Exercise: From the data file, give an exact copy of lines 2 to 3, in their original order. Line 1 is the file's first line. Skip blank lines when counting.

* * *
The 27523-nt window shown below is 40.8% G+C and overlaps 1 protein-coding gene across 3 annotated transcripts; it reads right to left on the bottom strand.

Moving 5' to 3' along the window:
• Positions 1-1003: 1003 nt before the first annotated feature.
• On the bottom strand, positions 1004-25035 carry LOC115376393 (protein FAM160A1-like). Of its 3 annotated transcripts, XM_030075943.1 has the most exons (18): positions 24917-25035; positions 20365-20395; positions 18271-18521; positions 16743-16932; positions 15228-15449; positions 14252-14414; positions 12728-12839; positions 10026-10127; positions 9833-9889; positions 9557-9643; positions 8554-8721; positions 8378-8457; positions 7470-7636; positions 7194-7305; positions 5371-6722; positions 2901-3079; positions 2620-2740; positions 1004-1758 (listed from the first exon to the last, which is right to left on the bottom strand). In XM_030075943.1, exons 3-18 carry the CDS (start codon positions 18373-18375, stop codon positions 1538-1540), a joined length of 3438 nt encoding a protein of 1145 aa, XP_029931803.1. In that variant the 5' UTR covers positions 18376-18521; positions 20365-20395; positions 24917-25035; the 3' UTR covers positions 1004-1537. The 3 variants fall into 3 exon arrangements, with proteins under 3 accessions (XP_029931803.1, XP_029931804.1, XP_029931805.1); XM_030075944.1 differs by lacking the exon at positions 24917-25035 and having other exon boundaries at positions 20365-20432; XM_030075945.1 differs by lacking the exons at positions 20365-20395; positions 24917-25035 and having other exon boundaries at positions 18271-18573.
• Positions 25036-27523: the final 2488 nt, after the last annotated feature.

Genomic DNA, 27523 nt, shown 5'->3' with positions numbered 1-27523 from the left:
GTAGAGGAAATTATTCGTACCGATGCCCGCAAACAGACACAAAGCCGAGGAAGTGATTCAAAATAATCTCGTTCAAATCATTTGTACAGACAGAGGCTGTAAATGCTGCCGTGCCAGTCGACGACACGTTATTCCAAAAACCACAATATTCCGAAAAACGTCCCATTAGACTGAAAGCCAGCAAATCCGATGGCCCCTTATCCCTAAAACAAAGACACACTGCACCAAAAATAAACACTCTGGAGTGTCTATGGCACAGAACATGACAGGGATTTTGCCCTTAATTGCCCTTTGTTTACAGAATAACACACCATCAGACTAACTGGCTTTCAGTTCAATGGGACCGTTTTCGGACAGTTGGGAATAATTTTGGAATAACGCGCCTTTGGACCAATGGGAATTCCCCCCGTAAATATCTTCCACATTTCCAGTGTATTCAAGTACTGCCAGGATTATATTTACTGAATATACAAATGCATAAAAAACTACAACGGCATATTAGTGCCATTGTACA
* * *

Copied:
Moving 5' to 3' along the window:
• Positions 1-1003: 1003 nt before the first annotated feature.